Linalool, Pentamethylheptenone, Hydroxycitronellal, Limonene, Citral, Alpha-Isomethyl Ionone, Geraniol, Linalyl Acetate, Tetrahydrolinalool, 2.4-Dimethyl-3-Cyclohexene Carboxaldehyde, Citronellol, Cyclamen Aldehyde, Ethyl 2, 2-Dimethylhydrocinnamal, Dimethyl Heptenal, Dihydro Pentamethylindanone, Nerol, Dimethylcyclohexenyl 3-Butenyl Ketone, Heliotropine, Citronellal, Allyl Cyclohexylpropionate, Delta-Damascone, 3-(P-Cumenyl)Propionaldehyde, Methylcyclopentadecenone, 7.7, 8.9.9-Pentamethyl-6, 6A, 7.8, 9.9A-Hexahydro-5H-Cyclopenta(H)Quinazoline, Isoeugenol, Methyl Isoeugenol, Lauraldehyde, (1-Methyl-2-(5-Methylhex-4-En-2-Yl)Cyclopropyl)Methanol, 4.7-Methano-1H-Indene-5-Acetaldehyde, Octahydro-, Eugenol, Methylundecanal, Methoxyhydratropaldehyde
As you can see, the ingredient list differs between products.
But either way, there are a lot of chemicals in them. A lot of unknown chemicals!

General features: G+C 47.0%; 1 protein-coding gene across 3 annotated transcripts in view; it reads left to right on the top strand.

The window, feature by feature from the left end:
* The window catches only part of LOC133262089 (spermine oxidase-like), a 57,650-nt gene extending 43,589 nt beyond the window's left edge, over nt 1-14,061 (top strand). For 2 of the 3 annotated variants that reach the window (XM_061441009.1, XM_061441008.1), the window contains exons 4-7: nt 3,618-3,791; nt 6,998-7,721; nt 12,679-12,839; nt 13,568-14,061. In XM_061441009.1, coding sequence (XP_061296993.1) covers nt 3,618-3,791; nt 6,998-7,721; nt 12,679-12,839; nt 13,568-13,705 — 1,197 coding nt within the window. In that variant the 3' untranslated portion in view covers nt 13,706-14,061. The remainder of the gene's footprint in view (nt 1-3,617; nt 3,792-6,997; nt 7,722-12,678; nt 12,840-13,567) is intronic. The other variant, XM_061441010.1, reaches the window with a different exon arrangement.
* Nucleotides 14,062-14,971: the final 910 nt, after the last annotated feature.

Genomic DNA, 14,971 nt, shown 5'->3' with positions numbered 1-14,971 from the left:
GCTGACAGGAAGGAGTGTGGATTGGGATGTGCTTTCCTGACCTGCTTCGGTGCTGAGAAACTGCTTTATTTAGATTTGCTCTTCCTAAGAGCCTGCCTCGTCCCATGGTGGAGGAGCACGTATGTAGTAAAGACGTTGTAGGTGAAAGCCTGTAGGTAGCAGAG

Now its highly unlikely that these chemicals will not have an impact on your cat, in some way or other.
Are All Scented Plug-Ins Safe For Cats?
Most scented plug-ins release a stream of chemicals into the air, which is not recommended for cats. Some plug-in models also present the added risk of a fire hazard. In most cases, these plug-ins are not safe for cats.
Dangers of Plug-Ins for Cats
Many plug-ins contain oils that can be toxic to cats if they ingest them. If your cat licks or bites the plug-in, she could ingest enough oil to make her ill, with fatal consequences in some cases.
Because cats have very sensitive noses (see below), they can find the scents from plug-ins overwhelming.
Think about what it’s like for you when you walk into a gym or another setting where several people are using aerosols like scented deodorants or hair sprays.